Brand promise links products and services to a consumer. Through brand promise, brands tell people that they will be forever young, or beautiful, or rich, or popular - if they consume their products.
Brand promise used to have a powerful function. It helped people make decisions in the complicated situation of having to choose between millions of similar products. It mostly did so through helping people calculate the benefits and costs of buying a particular product over any other.
To help people calculate benefits and costs, brands used communication. They repeated the same messages over and over again in mass media until: a) they created positive associations between a brand and its products and, b) they persuaded people to believe in the brand promise.
The alleged mechanism was something like this: first, you see some product and you immediately think "oh, it's going to make me forever pretty," and, second and more important, you decide to believe that it will. This means that, based purely based on the brand promise, you expect a product to deliver.
Well, that's just plain crazy.
Regardless, the reason that marketing communication used to be so powerful was simply that people did not have any other decision-making tools available. Precisely because people could not easily calculate costs and benefits, they had little choice but to trust the brand. There was simply no way of knowing in advance if a product is going to suck: unless you buy it, take it home, and use it, you won't ever know. The situation of decision-making contained obvious risks, and brand promise served to minimize them.
Ok, so that's how things used to work.
Now, it turns out, even if persistent marketing communication created specific & well-defined brand associations, there's no guarantee that these association have anything to do with product sales. And if brand associations do not indicate people's awareness of brand promise, how can we know that this promise played any role in people's decision-making? Truth is, we can't. There are always reasons that people will choose some product that have nothing to do with its brand: timing, price, convenience, habit, etc. And then, just because someone repeatedly buys some product, we can't know that she does it because of brand promise. Or, as Lou Carbone said: “Just because I fly airlines doesn’t mean I love them. I hate airlines.”
Then, that whole "let's persuade people to believe our brand promise by using cultural identification" does not seem to work so well anymore. A little bit of behavioral economics here: a study called “Rethinking Brand Contamination” (discovered via Bill Petti) shows that immediate context of decision-making shape consumers' calculations way more than their brand perceptions. This situation has very real economic implications: when they have social and cognitive clues available, people are willing to pay a way higher average price for some product than when those clues are missing.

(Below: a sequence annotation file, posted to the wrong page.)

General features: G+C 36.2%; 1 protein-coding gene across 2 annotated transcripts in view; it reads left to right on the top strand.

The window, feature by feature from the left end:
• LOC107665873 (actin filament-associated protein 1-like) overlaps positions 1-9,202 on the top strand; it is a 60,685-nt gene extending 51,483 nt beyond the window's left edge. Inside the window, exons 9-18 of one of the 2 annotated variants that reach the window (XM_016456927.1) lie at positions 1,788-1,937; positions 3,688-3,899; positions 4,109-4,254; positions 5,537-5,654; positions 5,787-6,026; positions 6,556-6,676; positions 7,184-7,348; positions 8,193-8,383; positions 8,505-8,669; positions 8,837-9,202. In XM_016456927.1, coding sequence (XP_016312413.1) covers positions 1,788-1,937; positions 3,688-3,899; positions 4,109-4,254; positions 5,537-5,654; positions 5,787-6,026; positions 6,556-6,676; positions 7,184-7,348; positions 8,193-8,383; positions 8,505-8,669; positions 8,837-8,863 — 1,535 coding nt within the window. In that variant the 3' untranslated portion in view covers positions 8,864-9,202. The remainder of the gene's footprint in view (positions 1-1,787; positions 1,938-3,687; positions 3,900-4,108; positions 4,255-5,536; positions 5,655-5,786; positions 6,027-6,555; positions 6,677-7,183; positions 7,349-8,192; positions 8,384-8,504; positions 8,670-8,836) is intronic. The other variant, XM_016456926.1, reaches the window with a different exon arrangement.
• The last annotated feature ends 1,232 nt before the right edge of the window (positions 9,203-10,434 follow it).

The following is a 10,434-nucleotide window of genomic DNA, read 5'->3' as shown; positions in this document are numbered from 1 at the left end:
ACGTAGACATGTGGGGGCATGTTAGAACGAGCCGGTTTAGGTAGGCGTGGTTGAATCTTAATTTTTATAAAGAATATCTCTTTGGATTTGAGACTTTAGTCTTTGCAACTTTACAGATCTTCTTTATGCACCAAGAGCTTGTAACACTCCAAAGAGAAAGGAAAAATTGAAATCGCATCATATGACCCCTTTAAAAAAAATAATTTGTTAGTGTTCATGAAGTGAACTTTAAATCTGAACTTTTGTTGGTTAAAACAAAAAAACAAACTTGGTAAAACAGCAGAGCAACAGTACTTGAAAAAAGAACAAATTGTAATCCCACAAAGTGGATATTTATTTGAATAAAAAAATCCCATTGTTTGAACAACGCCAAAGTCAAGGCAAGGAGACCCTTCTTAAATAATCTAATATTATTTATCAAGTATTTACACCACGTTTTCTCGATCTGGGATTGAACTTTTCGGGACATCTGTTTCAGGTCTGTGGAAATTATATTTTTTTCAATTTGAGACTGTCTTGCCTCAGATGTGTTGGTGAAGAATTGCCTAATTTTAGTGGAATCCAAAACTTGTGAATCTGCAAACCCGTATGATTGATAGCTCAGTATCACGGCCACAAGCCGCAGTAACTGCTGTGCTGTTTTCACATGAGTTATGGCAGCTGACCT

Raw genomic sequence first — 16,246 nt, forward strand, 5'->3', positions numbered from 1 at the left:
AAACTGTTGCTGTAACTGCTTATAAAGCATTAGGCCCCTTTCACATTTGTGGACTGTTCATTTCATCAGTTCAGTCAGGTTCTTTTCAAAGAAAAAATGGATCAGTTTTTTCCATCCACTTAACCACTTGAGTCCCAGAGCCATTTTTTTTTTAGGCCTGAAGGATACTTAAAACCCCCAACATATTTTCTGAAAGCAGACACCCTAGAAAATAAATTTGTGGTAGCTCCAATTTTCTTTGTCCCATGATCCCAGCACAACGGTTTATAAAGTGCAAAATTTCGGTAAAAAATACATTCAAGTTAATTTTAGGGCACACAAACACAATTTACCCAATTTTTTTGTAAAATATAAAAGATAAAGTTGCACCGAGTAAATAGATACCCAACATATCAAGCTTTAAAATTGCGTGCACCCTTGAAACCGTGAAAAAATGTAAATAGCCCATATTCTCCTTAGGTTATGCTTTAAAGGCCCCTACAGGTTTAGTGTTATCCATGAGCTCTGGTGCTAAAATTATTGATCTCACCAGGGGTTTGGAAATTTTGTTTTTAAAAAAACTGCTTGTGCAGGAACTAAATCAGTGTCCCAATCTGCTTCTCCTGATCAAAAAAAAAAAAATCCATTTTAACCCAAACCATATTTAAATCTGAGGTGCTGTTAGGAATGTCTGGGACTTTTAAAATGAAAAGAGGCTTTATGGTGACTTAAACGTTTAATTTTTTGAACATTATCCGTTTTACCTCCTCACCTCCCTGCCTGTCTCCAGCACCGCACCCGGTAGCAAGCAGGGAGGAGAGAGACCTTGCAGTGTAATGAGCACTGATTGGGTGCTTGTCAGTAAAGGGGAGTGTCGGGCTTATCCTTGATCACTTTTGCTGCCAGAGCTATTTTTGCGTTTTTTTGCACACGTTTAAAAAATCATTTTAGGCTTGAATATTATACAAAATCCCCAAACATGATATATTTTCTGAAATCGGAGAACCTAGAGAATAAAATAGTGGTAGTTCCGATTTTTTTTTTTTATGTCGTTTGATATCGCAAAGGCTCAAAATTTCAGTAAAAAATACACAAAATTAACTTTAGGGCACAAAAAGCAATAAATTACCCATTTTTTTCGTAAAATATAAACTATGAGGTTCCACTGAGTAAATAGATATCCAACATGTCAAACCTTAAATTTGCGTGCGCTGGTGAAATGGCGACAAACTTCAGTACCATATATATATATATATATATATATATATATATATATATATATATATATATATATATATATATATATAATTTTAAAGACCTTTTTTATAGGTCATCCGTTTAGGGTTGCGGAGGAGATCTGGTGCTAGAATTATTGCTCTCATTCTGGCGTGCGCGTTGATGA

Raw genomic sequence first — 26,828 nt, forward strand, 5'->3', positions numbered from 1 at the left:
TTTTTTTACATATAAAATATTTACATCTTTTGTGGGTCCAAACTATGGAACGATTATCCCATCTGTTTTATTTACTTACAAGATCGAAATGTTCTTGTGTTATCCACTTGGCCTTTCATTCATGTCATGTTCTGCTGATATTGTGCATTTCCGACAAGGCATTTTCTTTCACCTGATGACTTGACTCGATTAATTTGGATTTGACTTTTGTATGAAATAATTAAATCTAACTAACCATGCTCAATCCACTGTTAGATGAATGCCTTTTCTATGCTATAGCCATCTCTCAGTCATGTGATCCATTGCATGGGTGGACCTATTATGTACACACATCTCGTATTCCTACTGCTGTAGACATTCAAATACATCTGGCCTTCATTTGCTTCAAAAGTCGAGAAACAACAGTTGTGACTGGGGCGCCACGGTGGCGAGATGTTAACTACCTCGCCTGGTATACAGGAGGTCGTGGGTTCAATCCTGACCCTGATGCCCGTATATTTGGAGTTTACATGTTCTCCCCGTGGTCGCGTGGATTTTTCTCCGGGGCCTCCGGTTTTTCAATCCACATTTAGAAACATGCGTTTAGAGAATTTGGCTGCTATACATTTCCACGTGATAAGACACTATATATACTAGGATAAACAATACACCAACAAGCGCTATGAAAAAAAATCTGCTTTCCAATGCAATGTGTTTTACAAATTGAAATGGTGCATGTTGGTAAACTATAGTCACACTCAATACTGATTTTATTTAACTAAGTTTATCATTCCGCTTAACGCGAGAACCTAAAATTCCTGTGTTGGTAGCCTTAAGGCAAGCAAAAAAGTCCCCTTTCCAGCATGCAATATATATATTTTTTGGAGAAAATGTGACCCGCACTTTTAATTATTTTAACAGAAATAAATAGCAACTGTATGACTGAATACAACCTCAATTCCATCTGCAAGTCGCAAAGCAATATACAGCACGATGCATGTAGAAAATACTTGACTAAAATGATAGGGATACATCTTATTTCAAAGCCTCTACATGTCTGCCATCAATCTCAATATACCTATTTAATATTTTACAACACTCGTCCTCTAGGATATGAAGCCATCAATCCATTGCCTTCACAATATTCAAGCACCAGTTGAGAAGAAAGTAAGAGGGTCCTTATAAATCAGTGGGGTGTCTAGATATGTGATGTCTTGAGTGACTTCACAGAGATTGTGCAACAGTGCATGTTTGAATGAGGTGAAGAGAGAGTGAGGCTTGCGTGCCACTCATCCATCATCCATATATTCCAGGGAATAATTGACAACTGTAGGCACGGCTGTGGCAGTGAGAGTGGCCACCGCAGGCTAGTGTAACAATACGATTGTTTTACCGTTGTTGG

In digital, we obviously don't lack those clues. There's Twitter, Red Laser iPhone app, Price Grabber, reviews, blogs, and ton of applications to help us decide among products and services. Then there's interface design, and navigation, and the way info is presented, and community, and page organization, etc. etc. This means that brand promise, instead of being something "in the mind of a consumer" is actually something "in the clues through which a brand delivers."
Best digital branding is simply about creating contexts rich with social and cognitive clues that help people calculate benefits over costs of consuming a particular brand's products. Think all of those brand platforms and utilities that are around, from Pepsi Refresh to Nike+. Those brands know that ever slight manipulations in platforms' design can significantly change outcomes of people's decision making.
If people end up buying a ton more stuff in IKEA than they originally planned, that's because of design of its stores. And if people end up spending more money on FreshDirect than they wanted, that's because the "super-intuitive" navigation of its interface actually does not contain a single grocery item, only gourmet foods.
Digital media turn branding on its head. Brands can't just communicate brand promise to help people calculate online. After all, we all know that online advertising is not particularly effective. But they can do exactly the opposite: they can use all the ways in which a brand delivers to communicate it. After all, that's what that whole idea of 'moments of truth' is about.
In digital, brands have the same role as always. It's just branding that's completely different.
p.s. That kid creeps me out.